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Not comfortable diagnosing Autism?

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shahseh22

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I'm currently a first year child fellow and occasionally get psych evals in my outpatient clinic, where the caregiver expects I try to diagnose autism in order to help facilitate services. I am not 100% certain at times and it is hard to take a good history (I'm also still learning how to ask parents some of these questions), but sometimes I am unclear. It is sometimes evident that the child may be on the mild end of the spectrum, but I can't definitvely say, then I have the parents unhappy that I didn't make a diagnosis. Is there any rating scale I can use in the clinic? An ADOS is too costly and we don't have the psychologists in this clinic to help with that.

Also, I don't like making such a big diagnosis on the first visit.
 
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erg923

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I'm currently a first year child fellow and I routinely get psych evals in my outpatient clinic, where there is an expectation that I try to diagnose Autism in order to help facilitate services (ABA). I am not 100% certain at times and it is hard to take a good history (I'm also still learning how to ask parents some of these questions), but sometimes I am unclear. It is sometimes evident that the child may be on the mild end of the spectrum, but I can't definitvely say, then I have the parents unhappy that I didn't make a diagnosis. Is there any rating scale I can use in the clinic? An ADOS is too costly and we don't have the psychologists in this clinic to help with that.

Also, I don't like making such a big diagnosis on the first visit.

You don't "diagnose" with preconceived notions or motives. You diagnose what is there (or not). If that is how you truly feel, the clinic/institution needs to be made aware.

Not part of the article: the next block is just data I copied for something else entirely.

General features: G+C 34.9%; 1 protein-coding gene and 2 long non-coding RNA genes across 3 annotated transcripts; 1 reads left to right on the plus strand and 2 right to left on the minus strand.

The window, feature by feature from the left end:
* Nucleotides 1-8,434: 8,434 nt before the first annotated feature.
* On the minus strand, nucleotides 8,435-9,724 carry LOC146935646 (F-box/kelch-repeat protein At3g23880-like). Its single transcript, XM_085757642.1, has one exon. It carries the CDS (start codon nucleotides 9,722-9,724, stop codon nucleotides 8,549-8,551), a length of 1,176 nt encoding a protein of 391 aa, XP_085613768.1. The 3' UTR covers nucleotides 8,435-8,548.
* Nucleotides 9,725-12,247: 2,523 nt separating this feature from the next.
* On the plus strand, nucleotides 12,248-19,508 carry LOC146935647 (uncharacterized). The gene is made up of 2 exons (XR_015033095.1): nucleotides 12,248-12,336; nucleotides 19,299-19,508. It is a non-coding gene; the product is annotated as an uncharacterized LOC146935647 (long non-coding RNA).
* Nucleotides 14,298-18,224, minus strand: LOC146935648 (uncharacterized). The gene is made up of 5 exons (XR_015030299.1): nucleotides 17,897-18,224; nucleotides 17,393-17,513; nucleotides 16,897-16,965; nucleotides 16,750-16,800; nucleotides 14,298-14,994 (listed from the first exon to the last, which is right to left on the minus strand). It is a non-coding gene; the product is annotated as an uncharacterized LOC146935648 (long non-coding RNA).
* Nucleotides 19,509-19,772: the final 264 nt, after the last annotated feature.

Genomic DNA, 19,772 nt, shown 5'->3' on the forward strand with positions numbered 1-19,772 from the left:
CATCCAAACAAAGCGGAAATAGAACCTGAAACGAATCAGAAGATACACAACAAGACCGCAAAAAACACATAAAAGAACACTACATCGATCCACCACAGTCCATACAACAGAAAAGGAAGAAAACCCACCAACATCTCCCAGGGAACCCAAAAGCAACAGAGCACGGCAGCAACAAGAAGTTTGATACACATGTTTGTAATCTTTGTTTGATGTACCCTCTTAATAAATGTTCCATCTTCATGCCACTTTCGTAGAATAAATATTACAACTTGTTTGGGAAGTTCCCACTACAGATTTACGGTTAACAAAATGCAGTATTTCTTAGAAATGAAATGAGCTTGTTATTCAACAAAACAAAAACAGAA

Some degree of standardized assessment and observation would be best practice for diagnosing ASD. To qualify for ABA services, this is often required as well. Can you at least do an ADI-R?

Rating Scales: GARS or ASDS. BASC can be helpful too.
 
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How much time do you have for these appointments? Also it's my understanding that at least in my area people can often get services with a provisional diagnosis, but only for 2 years. But gives time to get additional info if needed.
 
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wolfvgang22

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Isn't this what your attending is supposed to be teaching you? You aren't trying to evaluate children with suspected ASD without supervision, are you? I know that my attending was always nearby in fellowship, and often in the room for these evaluations. A lot of these kids and parents can be hard to manage on your own as a first year fellow.
 
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calvnandhobbs68

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Yeah are you just flying solo for this stuff? You should have someone with more experience helping you with at least your first handful of these...

Typically these visits are pretty long and extensive too for intakes. We had two 90 minute evals with multiple rating scales to rule out other psychopathology in our referral center.

The problem is with a lot of the rating scales is your institution has to license them (CARS2, SRS, etc) but any self respecting office who is regularly diagnosing autism should have various rating scales they typically use. You’re right that an ADOS is pretty lengthy, costly and you have to be specially trained to do them anyway. Do you have ADI-Rs?
 
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shahseh22

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I only get 90 minutes for a new evaluation and 30 minutes for follow ups. Attending has limited availability as there are multiple residents. I don't know what ADI-R is, do you guys have a copy that I can use to at least guide me?

Thanks
 

calvnandhobbs68